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To Snack Or Not To Snack

To Snack Or Not To SnackGenetics may play a role in determining why some people can avoid tempting foods until they're hungry and others can't, says a Tufts Nutrition expert.

Boston [10.21.02] When Tufts nutrition expert Susan Roberts was in kindergarten, she remembers bringing cupcakes into class on her birthday. While her fellow classmates reached for the sweets, Roberts always wondered why her teacher refused. Four decades later, the Tufts scientist knows why: a concept she's termed "low disinhibition," which Roberts says may be the strongest predictor of a person's ability to maintain a healthy body weight.

"In a study of more than 600 women, Tufts researchers found that thinness is part and parcel of low disinhibition," reported The Los Angeles Times. "The lower the women scored on a scale of disinhibition, the lower their body mass index."

Roberts - a nutrition professor at Tufts' Gerald J. and Dorothy R. Friedman School of Nutrition Science and Policy-defines disinhibtion as a person's lack of restraint towards food. The more disinhibited a person is, Roberts told the Times, the more likely he or she is to eat food when not hungry.

Someone like Roberts' kindergarten teacher has low level of disinhibition, which is believed to be determined, at least in part, by genetics. The Tufts scientist says these people are not inclined to snack when full-regardless of how tasty the food may look.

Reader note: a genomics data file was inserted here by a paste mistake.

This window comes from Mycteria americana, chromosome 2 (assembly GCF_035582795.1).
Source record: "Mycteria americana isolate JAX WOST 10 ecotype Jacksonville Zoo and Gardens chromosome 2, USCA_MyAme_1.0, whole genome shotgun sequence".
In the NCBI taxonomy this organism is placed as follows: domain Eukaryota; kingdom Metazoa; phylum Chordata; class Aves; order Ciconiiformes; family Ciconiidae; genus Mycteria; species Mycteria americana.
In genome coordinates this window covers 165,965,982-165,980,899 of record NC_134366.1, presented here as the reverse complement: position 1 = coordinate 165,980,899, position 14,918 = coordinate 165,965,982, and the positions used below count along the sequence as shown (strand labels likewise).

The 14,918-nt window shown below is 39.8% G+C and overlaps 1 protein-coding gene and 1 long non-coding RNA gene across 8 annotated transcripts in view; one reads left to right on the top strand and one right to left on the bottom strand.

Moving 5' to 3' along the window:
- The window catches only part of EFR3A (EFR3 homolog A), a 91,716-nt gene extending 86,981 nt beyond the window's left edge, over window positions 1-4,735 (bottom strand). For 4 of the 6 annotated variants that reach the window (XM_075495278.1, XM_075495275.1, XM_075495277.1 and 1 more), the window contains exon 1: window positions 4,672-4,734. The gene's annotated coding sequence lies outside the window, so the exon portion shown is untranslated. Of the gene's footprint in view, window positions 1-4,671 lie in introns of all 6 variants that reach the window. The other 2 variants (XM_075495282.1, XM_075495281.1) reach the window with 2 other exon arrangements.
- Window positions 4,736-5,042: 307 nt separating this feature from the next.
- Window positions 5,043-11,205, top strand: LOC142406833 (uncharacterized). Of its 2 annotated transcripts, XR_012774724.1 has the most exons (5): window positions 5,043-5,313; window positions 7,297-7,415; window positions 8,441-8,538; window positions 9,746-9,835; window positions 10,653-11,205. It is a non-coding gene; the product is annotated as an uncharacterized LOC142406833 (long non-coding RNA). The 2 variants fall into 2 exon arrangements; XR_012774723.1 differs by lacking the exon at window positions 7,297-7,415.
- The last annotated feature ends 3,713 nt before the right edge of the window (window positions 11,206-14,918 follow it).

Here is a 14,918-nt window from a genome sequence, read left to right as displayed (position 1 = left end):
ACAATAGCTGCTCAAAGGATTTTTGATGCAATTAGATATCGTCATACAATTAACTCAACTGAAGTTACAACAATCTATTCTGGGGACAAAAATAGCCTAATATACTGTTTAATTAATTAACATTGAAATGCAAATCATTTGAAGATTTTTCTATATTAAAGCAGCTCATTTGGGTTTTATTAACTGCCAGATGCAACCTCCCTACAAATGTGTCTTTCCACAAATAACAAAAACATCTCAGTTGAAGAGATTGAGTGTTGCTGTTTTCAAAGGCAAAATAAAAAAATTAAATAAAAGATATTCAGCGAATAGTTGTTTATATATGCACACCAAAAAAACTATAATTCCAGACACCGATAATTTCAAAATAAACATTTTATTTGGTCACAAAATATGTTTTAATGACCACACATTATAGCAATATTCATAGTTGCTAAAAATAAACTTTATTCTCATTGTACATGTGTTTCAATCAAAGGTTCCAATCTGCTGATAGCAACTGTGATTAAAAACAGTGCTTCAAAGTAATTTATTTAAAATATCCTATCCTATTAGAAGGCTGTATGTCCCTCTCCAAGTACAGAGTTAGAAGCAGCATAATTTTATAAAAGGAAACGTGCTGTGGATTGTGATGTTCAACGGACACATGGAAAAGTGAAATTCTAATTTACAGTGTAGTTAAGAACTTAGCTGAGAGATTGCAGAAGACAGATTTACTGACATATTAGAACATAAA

But for people with a high level of disinhibition, passing up snacks may be a much harder task.

"Disinhibited eating is very strongly associated with obesity," Roberts -- chief of the Energy Metabolism Laboratory at the Jean Mayer USDA Human Nutrition Research Center on Aging --told South Africa's News 24. Roberts says being disinhibited can also predict weight gain-which can result in a weight gain of more than 30 pounds over an adult's life.

But genetics aren't the only factor.

"We live in a culture that encourages disinhibition," Roberts told the Times. "We have large portions and menu items called 'Death by Dessert'. The possibilities for opportunistic overeating when you are not hungry are overwhelming."

While "Death by Dessert" may sound appetizing, the consequences of overeating are serious enough to make you lose your appetite. Overweight individuals are more likely to develop health problems such as heart disease, stroke, and diabetes, say health experts.

The National Center for Chronic Disease Prevention and Health Promotion estimates that 61 percent of Americans are overweight. Almost 40 million Americans are obese -- or morbidly overweight.

But according to Roberts, it's possible to reverse the trend. While disinhibition levels appear to be genetically fixed, conscious decisions to alter eating habits can make a difference.

"Being a restrained eater helps offset the effect of disinhibition," Roberts told News 24. "Restrained eaters are those who count calories (and) tend to shop for low-fat foods. So these behaviors seem to help some, but not as much as not overindulging when you don't need to."

 

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